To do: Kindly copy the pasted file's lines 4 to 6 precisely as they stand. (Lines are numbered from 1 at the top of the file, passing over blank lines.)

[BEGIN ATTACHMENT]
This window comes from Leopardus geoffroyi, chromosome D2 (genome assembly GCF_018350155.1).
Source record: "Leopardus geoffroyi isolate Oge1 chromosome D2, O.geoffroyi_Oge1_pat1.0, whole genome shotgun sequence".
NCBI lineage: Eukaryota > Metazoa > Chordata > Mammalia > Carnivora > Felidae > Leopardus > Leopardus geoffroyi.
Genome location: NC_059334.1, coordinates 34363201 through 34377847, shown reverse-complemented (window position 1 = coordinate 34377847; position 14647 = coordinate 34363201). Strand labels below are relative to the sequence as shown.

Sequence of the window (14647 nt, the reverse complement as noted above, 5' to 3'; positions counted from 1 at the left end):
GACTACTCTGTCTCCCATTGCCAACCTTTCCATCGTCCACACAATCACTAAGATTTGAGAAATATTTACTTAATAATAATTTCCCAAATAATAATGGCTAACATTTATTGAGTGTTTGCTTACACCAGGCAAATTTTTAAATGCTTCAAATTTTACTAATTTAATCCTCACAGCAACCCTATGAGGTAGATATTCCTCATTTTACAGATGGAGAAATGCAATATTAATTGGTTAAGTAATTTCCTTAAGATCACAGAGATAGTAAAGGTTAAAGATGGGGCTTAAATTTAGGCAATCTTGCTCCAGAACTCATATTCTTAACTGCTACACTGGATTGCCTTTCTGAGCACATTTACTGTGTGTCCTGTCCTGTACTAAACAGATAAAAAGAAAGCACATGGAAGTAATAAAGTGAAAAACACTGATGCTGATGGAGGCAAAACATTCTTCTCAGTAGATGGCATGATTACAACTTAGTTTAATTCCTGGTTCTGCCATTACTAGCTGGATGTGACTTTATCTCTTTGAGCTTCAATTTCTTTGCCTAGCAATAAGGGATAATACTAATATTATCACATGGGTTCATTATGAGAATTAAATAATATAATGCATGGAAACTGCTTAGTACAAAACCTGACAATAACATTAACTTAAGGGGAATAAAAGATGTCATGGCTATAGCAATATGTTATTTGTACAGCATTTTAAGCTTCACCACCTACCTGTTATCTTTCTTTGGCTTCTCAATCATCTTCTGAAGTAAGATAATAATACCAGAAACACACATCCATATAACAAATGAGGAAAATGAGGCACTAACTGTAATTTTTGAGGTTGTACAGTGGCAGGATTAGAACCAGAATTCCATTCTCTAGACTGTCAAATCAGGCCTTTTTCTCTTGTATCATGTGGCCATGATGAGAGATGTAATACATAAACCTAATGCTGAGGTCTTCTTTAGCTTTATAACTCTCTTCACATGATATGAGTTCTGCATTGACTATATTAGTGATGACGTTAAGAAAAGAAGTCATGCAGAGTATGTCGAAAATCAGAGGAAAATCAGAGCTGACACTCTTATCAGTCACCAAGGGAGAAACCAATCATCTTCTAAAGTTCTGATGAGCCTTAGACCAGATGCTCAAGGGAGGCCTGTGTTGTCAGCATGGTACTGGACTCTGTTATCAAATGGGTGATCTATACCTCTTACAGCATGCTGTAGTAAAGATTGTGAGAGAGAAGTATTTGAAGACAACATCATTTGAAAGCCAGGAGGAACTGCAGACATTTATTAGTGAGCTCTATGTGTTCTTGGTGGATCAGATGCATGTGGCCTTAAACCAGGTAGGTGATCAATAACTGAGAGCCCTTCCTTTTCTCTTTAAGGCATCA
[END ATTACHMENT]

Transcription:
Genome location: NC_059334.1, coordinates 34363201 through 34377847, shown reverse-complemented (window position 1 = coordinate 34377847; position 14647 = coordinate 34363201). Strand labels below are relative to the sequence as shown.

Sequence of the window (14647 nt, the reverse complement as noted above, 5' to 3'; positions counted from 1 at the left end):
GACTACTCTGTCTCCCATTGCCAACCTTTCCATCGTCCACACAATCACTAAGATTTGAGAAATATTTACTTAATAATAATTTCCCAAATAATAATGGCTAACATTTATTGAGTGTTTGCTTACACCAGGCAAATTTTTAAATGCTTCAAATTTTACTAATTTAATCCTCACAGCAACCCTATGAGGTAGATATTCCTCATTTTACAGATGGAGAAATGCAATATTAATTGGTTAAGTAATTTCCTTAAGATCACAGAGATAGTAAAGGTTAAAGATGGGGCTTAAATTTAGGCAATCTTGCTCCAGAACTCATATTCTTAACTGCTACACTGGATTGCCTTTCTGAGCACATTTACTGTGTGTCCTGTCCTGTACTAAACAGATAAAAAGAAAGCACATGGAAGTAATAAAGTGAAAAACACTGATGCTGATGGAGGCAAAACATTCTTCTCAGTAGATGGCATGATTACAACTTAGTTTAATTCCTGGTTCTGCCATTACTAGCTGGATGTGACTTTATCTCTTTGAGCTTCAATTTCTTTGCCTAGCAATAAGGGATAATACTAATATTATCACATGGGTTCATTATGAGAATTAAATAATATAATGCATGGAAACTGCTTAGTACAAAACCTGACAATAACATTAACTTAAGGGGAATAAAAGATGTCATGGCTATAGCAATATGTTATTTGTACAGCATTTTAAGCTTCACCACCTACCTGTTATCTTTCTTTGGCTTCTCAATCATCTTCTGAAGTAAGATAATAATACCAGAAACACACATCCATATAACAAATGAGGAAAATGAGGCACTAACTGTAATTTTTGAGGTTGTACAGTGGCAGGATTAGAACCAGAATTCCATTCTCTAGACTGTCAAATCAGGCCTTTTTCTCTTGTATCATGTGGCCATGATGAGAGATGTAATACATAAACCTAATGCTGAGGTCTTCTTTAGCTTTATAACTCTCTTCACATGATATGAGTTCTGCATTGACTATATTAGTGATGACGTTAAGAAAAGAAGTCATGCAGAGTATGTCGAAAATCAGAGGAAAATCAGAGCTGACACTCTTATCAGTCACCAAGGGAGAAACCAATCATCTTCTAAAGTTCTGATGAGCCTTAGACCAGATGCTCAAGGGAGGCCTGTGTTGTCAGCATGGTACTGGACTCTGTTATCAAATGGGTGATCTATACCTCTTACAGCATGCTGTAGTAAAGATTGTGAGAGAGAAGTATTTGAAGACAACATCATTTGAAAGCCAGGAGGAACTGCAGACATTTATTAGTGAGCTCTATGTGTTCTTGGTGGATCAGATGCATGTGGCCTTAAACCAGGTAGGTGATCAATAACTGAGAGCCCTTCCTTTTCTCTTTAAGGCATCA